Trump's Sense of Invulnerability Is Facing Its Biggest Test Yet
(Bloomberg) -- Donald Trump once boasted during his run for president that he could shoot someone in the middle of Fifth Avenue and not lose voters.
Now that sense of invulnerability is in for its biggest test, as he suddenly must defend against grave threats on two fronts.
On one side, he’s contending with the Russia probe led by Robert Mueller, newly energized after the conviction of Trump’s former campaign chairman Paul Manafort. On the other, he potentially faces a separate federal investigation into campaign violations sparked by the guilty plea of his former lawyer Michael Cohen.
Trump’s bravado may not be enough this time, despite helping him weather storms of his own making on immigration and race, as well as multiple scandals involving his aides and the ongoing Russia investigation.
Trump’s power to impose his will on Washington -- or even survive politically -- may require a wholesale rethinking of how his White House does business, said Chris Whipple, author of "The Gatekeepers," a book about White House chiefs of staff. Cohen’s plea could begin a crisis in the presidency of Nixonian proportions.
"We haven’t seen anything like this since the summer of ’73," Whipple said. "This White House is coming apart."
Trump confronts the challenge with fewer political assets than either Richard Nixon or Bill Clinton had during the crises that engulfed their administrations. He’s an outsider without many genuine allies in Congress or in Washington. Scandals are enveloping him early in his presidency, before many major achievements. And he draws support from a relatively narrow political base, demonstrated by his persistently low job approval rating.
The threat is intensifying as Trump confronts a midterm referendum on his presidency. If Democrats win the House of Representatives in November, as seems increasingly likely after this week’s legal setbacks, he can expect wide-ranging investigations of his administration.
So far, the president has stayed true to form.
He was uncharacteristically restrained in the hours after Cohen’s plea but returned to Twitter by Wednesday morning to bash his longtime fixer. He sat for an interview with Fox News, insisting he only learned “later” of hush money paid to women before the election who claimed to have had affairs with him, and said that Cohen was reimbursed for those payments from Trump’s personal funds, not campaign money.
Cohen said under oath in federal court that Trump directed him to make the payments in violation of campaign law.
White House Press Secretary Sarah Sanders told reporters that Trump "did nothing wrong" and "there are no charges against him." She also dismissed the need for any sort of internal reorganization or code-red response. "The White House is focused on the same things that we were focused on the first day that we got here," she said. She rejected the notion of a crisis, saying, "I wouldn’t view it that way."
Clinton Scandal Parallel?
The closest post-Watergate precedent, Whipple said, may be how the Clinton White House adjusted under siege during the Monica Lewinsky scandal, starting with the chief of staff and deputy chief of staff dividing responsibilities.
“Erskine Bowles was focused on governing and John Podesta was what they called the Secretary of Sh*t,” Whipple said. “Bowles kept Bill Clinton focused on governing” and Clinton ultimately survived. But with Trump, Whipple said, that may be more challenging: “It’s Mission Impossible to keep Trump focused on anything.”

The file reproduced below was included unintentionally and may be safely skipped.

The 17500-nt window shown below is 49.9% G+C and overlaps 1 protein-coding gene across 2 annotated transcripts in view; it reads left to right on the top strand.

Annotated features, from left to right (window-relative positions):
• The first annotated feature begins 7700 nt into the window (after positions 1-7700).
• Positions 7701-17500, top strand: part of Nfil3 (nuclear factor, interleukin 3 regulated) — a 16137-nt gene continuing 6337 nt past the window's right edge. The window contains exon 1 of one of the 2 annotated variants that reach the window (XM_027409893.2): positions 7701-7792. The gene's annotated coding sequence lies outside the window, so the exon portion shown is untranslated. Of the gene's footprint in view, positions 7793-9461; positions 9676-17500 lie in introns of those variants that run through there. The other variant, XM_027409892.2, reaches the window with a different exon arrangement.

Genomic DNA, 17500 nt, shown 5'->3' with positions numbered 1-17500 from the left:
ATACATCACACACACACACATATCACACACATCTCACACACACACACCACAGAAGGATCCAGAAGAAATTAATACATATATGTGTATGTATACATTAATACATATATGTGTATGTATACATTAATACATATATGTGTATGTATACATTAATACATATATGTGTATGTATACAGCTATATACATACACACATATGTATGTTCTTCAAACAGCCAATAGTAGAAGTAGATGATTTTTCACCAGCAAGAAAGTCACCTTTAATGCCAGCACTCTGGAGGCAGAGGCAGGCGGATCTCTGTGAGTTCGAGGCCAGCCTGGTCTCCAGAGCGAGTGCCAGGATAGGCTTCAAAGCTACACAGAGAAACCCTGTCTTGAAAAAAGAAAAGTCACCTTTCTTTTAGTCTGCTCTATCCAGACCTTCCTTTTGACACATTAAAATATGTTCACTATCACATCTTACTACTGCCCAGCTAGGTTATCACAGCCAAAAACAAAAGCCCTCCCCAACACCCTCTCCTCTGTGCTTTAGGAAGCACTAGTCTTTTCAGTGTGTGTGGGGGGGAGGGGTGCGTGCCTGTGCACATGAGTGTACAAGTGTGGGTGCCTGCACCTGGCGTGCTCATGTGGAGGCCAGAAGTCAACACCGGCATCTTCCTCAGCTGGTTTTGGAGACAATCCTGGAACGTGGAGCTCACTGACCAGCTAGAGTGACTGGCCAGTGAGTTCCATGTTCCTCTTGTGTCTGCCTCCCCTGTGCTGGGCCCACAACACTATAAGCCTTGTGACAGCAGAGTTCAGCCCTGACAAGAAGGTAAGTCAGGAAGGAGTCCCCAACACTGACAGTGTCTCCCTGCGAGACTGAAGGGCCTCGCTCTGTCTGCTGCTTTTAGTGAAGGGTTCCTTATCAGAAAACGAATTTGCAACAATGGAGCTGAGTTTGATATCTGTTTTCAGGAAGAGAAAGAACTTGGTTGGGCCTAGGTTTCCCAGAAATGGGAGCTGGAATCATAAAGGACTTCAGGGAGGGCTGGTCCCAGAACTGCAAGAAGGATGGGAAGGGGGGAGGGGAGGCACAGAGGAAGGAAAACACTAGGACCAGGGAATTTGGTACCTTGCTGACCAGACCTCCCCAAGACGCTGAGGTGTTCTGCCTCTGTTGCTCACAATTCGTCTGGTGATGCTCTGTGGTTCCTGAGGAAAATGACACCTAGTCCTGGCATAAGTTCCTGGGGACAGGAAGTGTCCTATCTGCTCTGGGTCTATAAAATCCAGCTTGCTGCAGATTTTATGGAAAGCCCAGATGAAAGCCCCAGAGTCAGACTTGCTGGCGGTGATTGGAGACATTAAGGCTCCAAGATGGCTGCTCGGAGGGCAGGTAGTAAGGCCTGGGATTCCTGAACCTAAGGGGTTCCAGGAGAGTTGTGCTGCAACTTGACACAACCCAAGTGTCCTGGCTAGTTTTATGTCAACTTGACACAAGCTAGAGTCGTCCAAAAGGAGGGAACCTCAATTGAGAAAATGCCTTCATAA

Trump and his aides have grown accustomed to political tumult and some advisers brushed off the Cohen guilty plea as another crisis du jour.
In Trump’s interview with Fox, which was broadcast on Thursday, the president used the Cohen plea to go on the attack. He blamed his Attorney General Jeff Sessions, the Justice Department, and the Obama administration for his current legal predicament. He also said the practice of “flipping” -- when someone accused of a crime agrees to incriminate others for lesser punishment -- should be “outlawed.”
It was a year ago when his nascent presidency seemed in peril as business leaders and lawmakers in both parties were abandoning him and accusing him of fueling racism for his response to the deadly clashes between white supremacists and protesters in Charlottesville, Virginia.
He has seen three associates -- his former National Security Adviser Michael Flynn, former deputy campaign manager Rick Gates, and campaign foreign policy adviser George Papadoplous -- plead guilty to crimes.
And Manafort has now been convicted on eight counts of tax and banking fraud.
Trump faced days of backlash over his July summit with Russian President Vladimir Putin as Republican lawmakers, who had largely stood by him, were pushed to the breaking point by his seeming embrace of Putin and his casting doubt on American intelligence agencies.
Those self-inflicted crises have barely left a mark on Trump’s approval ratings consistently hovering around 40 percent, according to Gallup polls.
But Trump’s talent for turning public attention in new directions may be less effective this time. He’s implicated in a criminal inquiry, and unlike the Mueller investigation, which he could halt by ordering his deputy attorney general fire Mueller, he has no clear way to stop career prosecutors in the Southern District of New York.
If prosecutors in New York determine that Trump knowingly and willingly accepted illegal campaign contributions, they could charge him with a felony for violating election law, said Paul S. Ryan, a campaign finance lawyer with Common Cause.
Under current Justice Department guidelines, a sitting president can’t be charged with a crime while in office so the offenses would likely be referred to Congress for impeachment.
©2018 Bloomberg L.P.